In 2012, Barracuda hired Choochagi. In 2013, Choochagi reported to Human Resources that his supervisor made inappropriate sexual comments. The company investigated. In 2014, Choochagi began experiencing severe migraine headaches and eye irritation, which required medical treatment. Choochagi was permitted to take time off as requested. Choochagi was later terminated. Barracuda characterized Choochagi as a “poorly performing employee” who made “baseless discrimination claims” after he was terminated. Choochagi filed suit under the Fair Employment and Housing Act (FEHA), the California Family Rights Act (CFRA), and alleged wrongful termination in violation of public policy. The trial court granted summary adjudication on most of Choochagi’s claims. A jury returned a defense verdict for Barracuda on the remaining claims.The court of appeal affirmed. Choochagi’s evidence was insufficient to raise a triable issue of fact as to whether Choochagi was informed of his right to CFRA leave, whether he requested CFRA leave, and whether any such request was denied. Absent evidence of such a request, Choochagi could not have suffered an adverse employment action because he exercised his right to take CFRA leave. Barracuda submitted evidence that it had policies and procedures in place to prevent discrimination and harassment and that the HR department directed an immediate investigation of Choochagi’s complaint. View "Choochagi v. Barracuda Networks, Inc." on Justia Law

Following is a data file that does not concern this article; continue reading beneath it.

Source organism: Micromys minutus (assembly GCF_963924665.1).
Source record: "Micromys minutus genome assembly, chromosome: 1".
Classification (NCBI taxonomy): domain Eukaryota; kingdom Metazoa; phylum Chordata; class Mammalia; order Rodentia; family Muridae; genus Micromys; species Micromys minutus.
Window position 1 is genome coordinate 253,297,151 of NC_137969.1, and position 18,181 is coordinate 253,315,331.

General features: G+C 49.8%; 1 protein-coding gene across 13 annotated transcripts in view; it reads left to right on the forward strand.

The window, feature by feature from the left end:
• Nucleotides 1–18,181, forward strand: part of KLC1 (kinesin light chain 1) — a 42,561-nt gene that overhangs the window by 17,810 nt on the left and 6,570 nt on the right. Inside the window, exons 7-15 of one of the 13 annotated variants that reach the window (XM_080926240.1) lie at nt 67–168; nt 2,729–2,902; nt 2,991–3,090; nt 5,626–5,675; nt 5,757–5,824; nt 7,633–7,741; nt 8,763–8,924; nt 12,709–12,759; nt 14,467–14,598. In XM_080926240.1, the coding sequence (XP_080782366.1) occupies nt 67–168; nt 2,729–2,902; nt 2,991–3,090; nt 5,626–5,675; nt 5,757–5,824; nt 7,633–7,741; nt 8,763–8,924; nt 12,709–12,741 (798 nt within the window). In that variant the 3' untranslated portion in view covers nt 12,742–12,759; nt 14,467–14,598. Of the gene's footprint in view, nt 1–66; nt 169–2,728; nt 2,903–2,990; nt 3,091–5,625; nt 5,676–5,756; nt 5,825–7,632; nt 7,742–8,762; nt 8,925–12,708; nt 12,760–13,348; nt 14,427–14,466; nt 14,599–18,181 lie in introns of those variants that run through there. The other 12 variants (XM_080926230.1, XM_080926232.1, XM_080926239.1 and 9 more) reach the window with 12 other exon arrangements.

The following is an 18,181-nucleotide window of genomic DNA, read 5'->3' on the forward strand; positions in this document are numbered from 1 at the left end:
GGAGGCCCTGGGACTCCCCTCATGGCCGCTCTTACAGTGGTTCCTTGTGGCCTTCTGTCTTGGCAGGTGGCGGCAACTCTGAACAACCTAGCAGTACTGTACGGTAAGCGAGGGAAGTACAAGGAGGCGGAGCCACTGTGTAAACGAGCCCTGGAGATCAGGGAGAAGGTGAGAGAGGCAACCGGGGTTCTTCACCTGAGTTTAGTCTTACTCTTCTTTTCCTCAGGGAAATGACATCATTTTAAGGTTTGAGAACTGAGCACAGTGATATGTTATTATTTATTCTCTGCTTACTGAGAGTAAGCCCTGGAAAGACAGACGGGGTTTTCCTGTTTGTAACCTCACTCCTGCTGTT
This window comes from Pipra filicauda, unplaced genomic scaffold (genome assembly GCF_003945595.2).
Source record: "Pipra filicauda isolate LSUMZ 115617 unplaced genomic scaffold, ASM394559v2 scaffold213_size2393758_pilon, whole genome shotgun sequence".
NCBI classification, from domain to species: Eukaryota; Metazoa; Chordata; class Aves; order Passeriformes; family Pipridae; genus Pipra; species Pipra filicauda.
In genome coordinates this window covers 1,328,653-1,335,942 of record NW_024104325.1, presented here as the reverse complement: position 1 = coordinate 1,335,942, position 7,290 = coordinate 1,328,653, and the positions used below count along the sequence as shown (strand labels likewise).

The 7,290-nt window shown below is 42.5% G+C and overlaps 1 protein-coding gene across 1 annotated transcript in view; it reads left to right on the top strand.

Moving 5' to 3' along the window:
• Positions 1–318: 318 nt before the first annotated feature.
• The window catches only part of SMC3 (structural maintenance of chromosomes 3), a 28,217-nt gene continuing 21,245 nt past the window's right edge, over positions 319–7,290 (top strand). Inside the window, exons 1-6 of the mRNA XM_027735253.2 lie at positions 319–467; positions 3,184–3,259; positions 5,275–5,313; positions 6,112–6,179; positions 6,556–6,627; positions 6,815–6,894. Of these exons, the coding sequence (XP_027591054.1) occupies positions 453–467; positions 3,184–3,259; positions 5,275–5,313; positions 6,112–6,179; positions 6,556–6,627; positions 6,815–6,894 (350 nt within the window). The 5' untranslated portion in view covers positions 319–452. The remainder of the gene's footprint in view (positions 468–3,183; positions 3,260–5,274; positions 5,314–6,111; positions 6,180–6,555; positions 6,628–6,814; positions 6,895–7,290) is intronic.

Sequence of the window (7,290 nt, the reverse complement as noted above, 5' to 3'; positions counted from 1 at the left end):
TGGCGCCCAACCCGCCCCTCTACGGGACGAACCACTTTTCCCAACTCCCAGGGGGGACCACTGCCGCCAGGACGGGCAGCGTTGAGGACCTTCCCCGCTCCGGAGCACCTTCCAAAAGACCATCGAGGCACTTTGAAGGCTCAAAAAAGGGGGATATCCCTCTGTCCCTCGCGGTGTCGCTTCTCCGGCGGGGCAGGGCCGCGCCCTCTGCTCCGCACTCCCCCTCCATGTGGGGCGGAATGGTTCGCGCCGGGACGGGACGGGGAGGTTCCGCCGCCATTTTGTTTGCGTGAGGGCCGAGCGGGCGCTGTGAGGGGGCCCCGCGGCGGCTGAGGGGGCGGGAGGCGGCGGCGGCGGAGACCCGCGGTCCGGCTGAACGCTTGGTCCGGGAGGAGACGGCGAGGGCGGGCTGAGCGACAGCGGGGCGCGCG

by
ALADs sought a writ of mandate and declaration that a provision of the memorandum of understanding (MOU) between ALADS and the County of Los Angeles is unenforceable based on the ground that it violates wage garnishment law and the Labor Code. The trial court sustained the county's demurrer to the petition on the ground that ALADS did not exhaust administrative remedies.The Court of Appeal concluded, in light of Association for Los Angeles Deputy Sheriffs v. County of Los Angeles (2019) 42 Cal.App.5th 918, that ALADS's administrative remedies are inadequate, and thus dismissal on that ground was improper. However, the court concluded that dismissal was proper because ALADS's petition does not state valid claims against the county. The court explained that the home rule doctrine gives the county the exclusive right to regulate matters relating to its employees' compensation. In this case, the county's MOU with ALADS, approved by the board of supervisors, is a lawful exercise of that exclusive right, and the Labor Code provision at issue does not apply to a charter county. Therefore, ALADS cannot allege sufficient facts to state a cause of action. View "Association for Los Angeles Deputy Sheriffs v. County of Los Angeles" on Justia Law

by